Breathing patterns can affect breath test results
A recent scientific article from Forensic Science International confirms something that Seattle DUI lawyers already know, that breathing patterns can affect the result of a breath test in a big way. In “Influence from breathing pattern on alcohol and tracer gas expirograms—Implications for alcolock use”, the Swedish authors conclude from their studies that the measurement of a breath alcohol result is greatly influenced by the timing of the test and the breathing pattern of the person taking the test. Specifically, shallow breathing or hyperventilation can lead to a lower breath test result. Conversely, deep breathing and holding the breath before blowing can lead to an increased breath test result.
There are a couple of points to be made here. First, the machine is supposed to be giving us an accurate measurement of what a person’s actual breath alcohol content is. It should not be too high or too low based on how the person is breathing, especially since everyone breathes differently, and people who have been arrested are often crying, in shock, angry, etc, and not breathing in their normal breathing pattern. This is more proof that the number that the machine spits out is just a “guesstimation,” at best.
Second, police officers that know this information can use it to manipulate test results (just as a subject could). I am able to obtain and watch a video recording of the breath test in almost every Seattle DUI case, which I handle. It is very common to see police officers demonstrate to the subject to how to take a deep breath and hold it, before blowing in the machine. Whether the officer realizes that this can influence the test result, I don’t know. But, it is very, very common. If nothing else, taking a deep breath and holding it tends to heat up the breath to be expired. The machine is calibrated to assume that the expired breath is 34 degrees Celsius +/- .2c. 34 degrees Celsius is 93 degrees Fahrenheit. The human body is, on average, at a temperature of 98.6 degrees Fahrenheit, or 37 degrees Celsius. Expired breath is expected to cool as it leaves the human body, thus the assumption of the lower temperature by the breath test machine. However, if the breath is warmer than 34 degrees Celsius, the test result will be skewed higher. Holding the breath will make it closer to the 37 degrees Celsius of the human body when it is expired.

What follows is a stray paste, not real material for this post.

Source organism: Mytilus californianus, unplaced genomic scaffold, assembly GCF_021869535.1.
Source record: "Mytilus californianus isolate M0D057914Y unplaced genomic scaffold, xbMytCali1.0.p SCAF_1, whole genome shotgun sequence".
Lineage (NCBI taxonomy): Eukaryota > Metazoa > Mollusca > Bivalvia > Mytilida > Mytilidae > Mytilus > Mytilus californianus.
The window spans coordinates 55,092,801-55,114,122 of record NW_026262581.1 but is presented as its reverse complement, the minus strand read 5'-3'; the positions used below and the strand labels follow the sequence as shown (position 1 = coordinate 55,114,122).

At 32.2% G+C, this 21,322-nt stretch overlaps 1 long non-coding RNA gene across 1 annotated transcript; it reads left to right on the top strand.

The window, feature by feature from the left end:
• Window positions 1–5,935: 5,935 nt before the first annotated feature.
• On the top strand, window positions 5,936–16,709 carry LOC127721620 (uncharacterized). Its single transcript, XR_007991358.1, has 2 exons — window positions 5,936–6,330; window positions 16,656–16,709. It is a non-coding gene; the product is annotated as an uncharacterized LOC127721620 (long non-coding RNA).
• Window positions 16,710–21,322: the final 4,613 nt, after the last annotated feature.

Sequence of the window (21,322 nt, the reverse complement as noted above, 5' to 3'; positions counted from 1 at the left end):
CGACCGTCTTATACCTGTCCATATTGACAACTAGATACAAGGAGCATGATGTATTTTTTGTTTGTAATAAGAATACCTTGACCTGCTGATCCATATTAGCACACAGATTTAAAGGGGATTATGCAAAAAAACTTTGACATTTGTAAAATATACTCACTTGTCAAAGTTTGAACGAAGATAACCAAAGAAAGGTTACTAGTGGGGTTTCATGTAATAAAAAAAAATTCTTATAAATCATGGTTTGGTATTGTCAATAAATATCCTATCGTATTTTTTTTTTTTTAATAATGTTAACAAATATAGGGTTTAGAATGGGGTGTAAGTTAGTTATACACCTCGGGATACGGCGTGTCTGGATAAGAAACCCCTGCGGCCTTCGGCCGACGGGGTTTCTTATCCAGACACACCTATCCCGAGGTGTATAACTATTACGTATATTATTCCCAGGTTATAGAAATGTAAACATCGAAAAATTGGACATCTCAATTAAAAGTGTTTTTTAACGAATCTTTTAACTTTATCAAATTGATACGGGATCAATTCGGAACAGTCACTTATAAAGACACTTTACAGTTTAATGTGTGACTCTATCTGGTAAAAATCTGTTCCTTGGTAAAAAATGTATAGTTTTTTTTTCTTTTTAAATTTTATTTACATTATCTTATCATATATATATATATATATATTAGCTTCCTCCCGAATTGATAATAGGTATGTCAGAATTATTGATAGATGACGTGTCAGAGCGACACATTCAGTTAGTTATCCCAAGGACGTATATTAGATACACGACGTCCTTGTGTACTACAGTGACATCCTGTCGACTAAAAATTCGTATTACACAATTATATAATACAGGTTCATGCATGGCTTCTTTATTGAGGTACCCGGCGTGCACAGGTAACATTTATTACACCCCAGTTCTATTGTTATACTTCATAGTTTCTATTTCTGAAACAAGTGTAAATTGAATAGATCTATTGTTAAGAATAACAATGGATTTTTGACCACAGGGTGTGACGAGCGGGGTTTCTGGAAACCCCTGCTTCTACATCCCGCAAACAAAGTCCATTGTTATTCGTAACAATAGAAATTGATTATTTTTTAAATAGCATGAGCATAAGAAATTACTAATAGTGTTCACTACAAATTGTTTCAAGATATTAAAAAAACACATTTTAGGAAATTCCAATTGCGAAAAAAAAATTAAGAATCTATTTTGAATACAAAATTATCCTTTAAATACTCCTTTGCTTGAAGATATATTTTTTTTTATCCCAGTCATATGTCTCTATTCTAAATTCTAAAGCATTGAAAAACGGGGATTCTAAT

The bottom line is that there are dozens of variables that can affect what the breath test result is at any given moment. These variables include breathing patterns, body temperature, partition ratio between the breath and blood, inherent margins of error in the machine, the inherent margin of error in the gas or solution used to calibrate the machine, burping, crying, hyperventilating, interfering chemical compounds, voltage fluctuations in the power supply to the machine, radio frequency interference from police radios, cell phones, etc. Every person’s biology is different, but the machine treats everyone as if they were the same. Every person’s breathing pattern is different, but the machine assumes that everyone is breathing the same. Alcohol in the blood is what makes people intoxicated, not alcohol in the breath. The machine has to make assumptions about the breath, and calculations and conversions based on those assumptions to estimate what the blood alcohol content is. The assumptions and estimates these outdated machines make leave too much reasonable doubt in my opinion as to what a persons actual blood alcohol level is and whether they are actually guilty of a Seattle DUI.